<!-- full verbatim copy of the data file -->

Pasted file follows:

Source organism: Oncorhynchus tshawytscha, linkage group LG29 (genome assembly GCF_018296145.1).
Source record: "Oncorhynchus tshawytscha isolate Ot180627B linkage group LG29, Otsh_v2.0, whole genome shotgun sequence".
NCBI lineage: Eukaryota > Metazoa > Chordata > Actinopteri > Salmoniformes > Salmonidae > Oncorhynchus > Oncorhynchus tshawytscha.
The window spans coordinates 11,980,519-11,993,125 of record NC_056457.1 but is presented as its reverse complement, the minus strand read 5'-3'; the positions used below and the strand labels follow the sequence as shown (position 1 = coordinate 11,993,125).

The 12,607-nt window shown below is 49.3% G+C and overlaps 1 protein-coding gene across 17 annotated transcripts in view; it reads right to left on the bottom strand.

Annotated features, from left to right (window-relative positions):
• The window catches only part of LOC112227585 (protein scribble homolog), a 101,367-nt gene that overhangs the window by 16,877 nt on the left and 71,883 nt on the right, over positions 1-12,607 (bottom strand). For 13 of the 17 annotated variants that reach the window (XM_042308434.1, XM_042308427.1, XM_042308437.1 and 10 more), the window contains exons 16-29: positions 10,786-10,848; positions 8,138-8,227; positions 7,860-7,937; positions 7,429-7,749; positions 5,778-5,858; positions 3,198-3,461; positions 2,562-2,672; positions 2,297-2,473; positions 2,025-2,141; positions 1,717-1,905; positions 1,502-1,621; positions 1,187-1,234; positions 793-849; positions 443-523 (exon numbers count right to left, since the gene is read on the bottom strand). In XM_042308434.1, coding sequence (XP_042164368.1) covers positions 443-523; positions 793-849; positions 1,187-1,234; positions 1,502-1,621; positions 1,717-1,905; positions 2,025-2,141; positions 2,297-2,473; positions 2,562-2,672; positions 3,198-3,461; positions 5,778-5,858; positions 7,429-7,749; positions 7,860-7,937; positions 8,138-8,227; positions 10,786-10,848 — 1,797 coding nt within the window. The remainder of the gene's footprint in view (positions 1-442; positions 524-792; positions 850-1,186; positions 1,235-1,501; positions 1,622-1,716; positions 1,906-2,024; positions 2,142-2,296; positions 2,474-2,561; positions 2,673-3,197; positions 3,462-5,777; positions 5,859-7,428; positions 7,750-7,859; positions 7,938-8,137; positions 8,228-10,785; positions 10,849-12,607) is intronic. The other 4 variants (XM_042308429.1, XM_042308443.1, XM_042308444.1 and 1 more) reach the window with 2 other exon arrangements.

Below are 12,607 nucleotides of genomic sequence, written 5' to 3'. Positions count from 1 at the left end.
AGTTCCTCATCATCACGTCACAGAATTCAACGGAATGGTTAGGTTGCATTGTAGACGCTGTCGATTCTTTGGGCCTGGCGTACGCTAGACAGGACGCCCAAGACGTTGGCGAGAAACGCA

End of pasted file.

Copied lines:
Source organism: Oncorhynchus tshawytscha, linkage group LG29 (genome assembly GCF_018296145.1).
Source record: "Oncorhynchus tshawytscha isolate Ot180627B linkage group LG29, Otsh_v2.0, whole genome shotgun sequence".
NCBI lineage: Eukaryota > Metazoa > Chordata > Actinopteri > Salmoniformes > Salmonidae > Oncorhynchus > Oncorhynchus tshawytscha.
The window spans coordinates 11,980,519-11,993,125 of record NC_056457.1 but is presented as its reverse complement, the minus strand read 5'-3'; the positions used below and the strand labels follow the sequence as shown (position 1 = coordinate 11,993,125).

The 12,607-nt window shown below is 49.3% G+C and overlaps 1 protein-coding gene across 17 annotated transcripts in view; it reads right to left on the bottom strand.

Annotated features, from left to right (window-relative positions):
• The window catches only part of LOC112227585 (protein scribble homolog), a 101,367-nt gene that overhangs the window by 16,877 nt on the left and 71,883 nt on the right, over positions 1-12,607 (bottom strand). For 13 of the 17 annotated variants that reach the window (XM_042308434.1, XM_042308427.1, XM_042308437.1 and 10 more), the window contains exons 16-29: positions 10,786-10,848; positions 8,138-8,227; positions 7,860-7,937; positions 7,429-7,749; positions 5,778-5,858; positions 3,198-3,461; positions 2,562-2,672; positions 2,297-2,473; positions 2,025-2,141; positions 1,717-1,905; positions 1,502-1,621; positions 1,187-1,234; positions 793-849; positions 443-523 (exon numbers count right to left, since the gene is read on the bottom strand). In XM_042308434.1, coding sequence (XP_042164368.1) covers positions 443-523; positions 793-849; positions 1,187-1,234; positions 1,502-1,621; positions 1,717-1,905; positions 2,025-2,141; positions 2,297-2,473; positions 2,562-2,672; positions 3,198-3,461; positions 5,778-5,858; positions 7,429-7,749; positions 7,860-7,937; positions 8,138-8,227; positions 10,786-10,848 — 1,797 coding nt within the window. The remainder of the gene's footprint in view (positions 1-442; positions 524-792; positions 850-1,186; positions 1,235-1,501; positions 1,622-1,716; positions 1,906-2,024; positions 2,142-2,296; positions 2,474-2,561; positions 2,673-3,197; positions 3,462-5,777; positions 5,859-7,428; positions 7,750-7,859; positions 7,938-8,137; positions 8,228-10,785; positions 10,849-12,607) is intronic. The other 4 variants (XM_042308429.1, XM_042308443.1, XM_042308444.1 and 1 more) reach the window with 2 other exon arrangements.

Below are 12,607 nucleotides of genomic sequence, written 5' to 3'. Positions count from 1 at the left end.
AGTTCCTCATCATCACGTCACAGAATTCAACGGAATGGTTAGGTTGCATTGTAGACGCTGTCGATTCTTTGGGCCTGGCGTACGCTAGACAGGACGCCCAAGACGTTGGCGAGAAACGCA